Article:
Post-Op Depression: The Unexpected Bits of Recovery

Depression with a tailored shirt.
Depression with a tailored shirt.

It’s been roughly 5 months since my top-surgery, and I’m recovering incredibly well. I had read a lot of articles beforehand on how to deal with recovery, so I thought I was prepared, but in some ways I don’t think I ever would have been.

There was about a month where I could barely move, and had to have my girlfriend and friends dress me, wash me, cook me food, take out my trash, open doors for me, etc. This took a huge toll on me emotionally and psychologically, more than I thought. I mean, who doesn’t want someone to do all their chores for them?

Turns out, me.

Being trans already makes a person feel unwanted in society, so for me at least, I feel like I need to make myself as small and unobtrusive as possible most of the time, to make the world want me. It sounds very sad, but it’s true, and I would argue that a lot of trans people feel the same way. So when I was immobilized, this feeling multiplied. I was not only a burden to my friends emotionally for being trans, but a burden physically by being immobilized.

I know that none of my friends thought this, but it was impossible for me to feel any other way. Eventually depression creeped around the corner and sat on my beautiful new chest so that I couldn’t get out of bed. My depression got quite bad, even after I was mostly physically recovered. I had to arrange shifts for people to simply sit by me, or make me food. Not because I wasn’t physically able, but because I wasn’t emotionally or psychologically capable of taking care of myself, or seeing the worth in meeting basic needs, like food, or sleep.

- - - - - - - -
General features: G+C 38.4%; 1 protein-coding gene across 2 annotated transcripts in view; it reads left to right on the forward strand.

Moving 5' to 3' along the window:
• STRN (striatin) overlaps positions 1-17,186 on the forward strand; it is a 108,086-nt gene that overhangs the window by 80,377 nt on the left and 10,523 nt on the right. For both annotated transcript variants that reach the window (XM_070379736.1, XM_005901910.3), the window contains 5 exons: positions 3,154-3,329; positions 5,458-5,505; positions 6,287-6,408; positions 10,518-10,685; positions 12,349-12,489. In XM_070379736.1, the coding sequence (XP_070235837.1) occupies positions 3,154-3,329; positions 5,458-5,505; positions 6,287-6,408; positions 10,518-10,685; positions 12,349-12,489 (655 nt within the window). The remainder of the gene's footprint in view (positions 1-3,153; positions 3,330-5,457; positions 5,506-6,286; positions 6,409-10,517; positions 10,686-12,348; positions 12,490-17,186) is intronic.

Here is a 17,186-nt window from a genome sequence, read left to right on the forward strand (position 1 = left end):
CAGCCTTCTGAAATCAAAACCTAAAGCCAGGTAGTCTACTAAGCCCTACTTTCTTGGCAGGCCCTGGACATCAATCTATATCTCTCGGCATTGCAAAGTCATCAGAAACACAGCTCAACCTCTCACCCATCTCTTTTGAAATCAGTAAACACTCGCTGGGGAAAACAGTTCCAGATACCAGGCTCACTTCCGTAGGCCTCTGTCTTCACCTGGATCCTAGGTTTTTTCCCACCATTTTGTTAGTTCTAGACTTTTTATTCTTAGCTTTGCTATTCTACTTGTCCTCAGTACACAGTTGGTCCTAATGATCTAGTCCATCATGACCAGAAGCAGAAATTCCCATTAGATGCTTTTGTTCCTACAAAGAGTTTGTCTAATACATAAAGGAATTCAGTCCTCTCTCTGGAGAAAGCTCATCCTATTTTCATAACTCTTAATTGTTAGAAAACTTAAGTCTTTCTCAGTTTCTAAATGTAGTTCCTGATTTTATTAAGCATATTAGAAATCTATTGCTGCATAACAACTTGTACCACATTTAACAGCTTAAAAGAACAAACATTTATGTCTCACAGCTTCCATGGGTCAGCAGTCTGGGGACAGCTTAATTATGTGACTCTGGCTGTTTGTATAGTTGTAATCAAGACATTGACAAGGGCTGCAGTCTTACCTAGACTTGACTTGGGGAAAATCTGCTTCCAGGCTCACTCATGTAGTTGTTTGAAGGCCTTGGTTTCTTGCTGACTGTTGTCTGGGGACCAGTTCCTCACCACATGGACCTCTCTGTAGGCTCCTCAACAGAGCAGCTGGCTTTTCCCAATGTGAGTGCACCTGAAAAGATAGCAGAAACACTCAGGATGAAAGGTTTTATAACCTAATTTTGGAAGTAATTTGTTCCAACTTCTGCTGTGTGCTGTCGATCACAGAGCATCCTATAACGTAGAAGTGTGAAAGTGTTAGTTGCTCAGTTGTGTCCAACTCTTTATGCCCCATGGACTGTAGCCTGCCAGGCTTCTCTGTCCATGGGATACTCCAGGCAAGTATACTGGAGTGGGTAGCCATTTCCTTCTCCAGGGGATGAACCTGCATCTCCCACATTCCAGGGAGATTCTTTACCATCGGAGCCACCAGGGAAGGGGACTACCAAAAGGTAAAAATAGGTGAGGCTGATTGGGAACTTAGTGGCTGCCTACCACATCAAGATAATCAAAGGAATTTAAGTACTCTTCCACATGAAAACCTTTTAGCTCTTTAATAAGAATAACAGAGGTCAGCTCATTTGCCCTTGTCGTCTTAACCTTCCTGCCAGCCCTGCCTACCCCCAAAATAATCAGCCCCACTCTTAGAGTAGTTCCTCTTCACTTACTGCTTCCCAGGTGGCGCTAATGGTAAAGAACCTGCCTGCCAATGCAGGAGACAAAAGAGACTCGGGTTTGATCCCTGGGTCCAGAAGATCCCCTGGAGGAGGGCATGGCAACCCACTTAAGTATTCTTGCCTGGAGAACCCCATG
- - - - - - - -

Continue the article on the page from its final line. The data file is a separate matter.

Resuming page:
Almost every day, I would try to think to myself, “It will get better once you can work out.” But this started to make me anxious. “What if working out doesn’t solve it? Working out probably won’t solve it. If working out doesn’t solve it, what are the other options?” This set in motion long-harbored feelings of body-image discomfort that I hadn’t felt in years, and that didn’t actually have to do with my dysphoria. This made it impossible for me to enjoy my beautiful new chest.

I want to explain all of these not so that you’ll take pity on me, but because this is more common than you think. Post top-surgery is a very vulnerable time for a trans person, and a person is physically more likely to be depressed because of the amount of time spent under general anesthesia, on top of the physical trauma the body undergoes, but that the brain isn’t cognisant for. Since I’m already prone to depression, this hit me even harder. It’s hard to explain to acquaintances this phenomenon, because you’re supposed to be happy.

Them: Oh, you must be so much happier now that the surgery is done!

Me: …yeah. I’m super happy.

You’re supposed to have a happily ever after story to show the rest of the world, but that’s not the reality. You know that it’ll get better, but you just don’t feel happy right now. Then you feel ungrateful or broken. You’re not though. You’re still a person, you’re just depressed. You just need someone to crawl under the covers with you and wallow.

Fast forward another month. I’m finally feeling better, and am starting to get back into life. Starting to do more voice overs, singing more and trying to start a small opera company, trying to still be vocal about trans and queer issues. Depression isn’t gone, but it’s taking a back seat while I get on with things.

Do you have any experiences with post-op depression?

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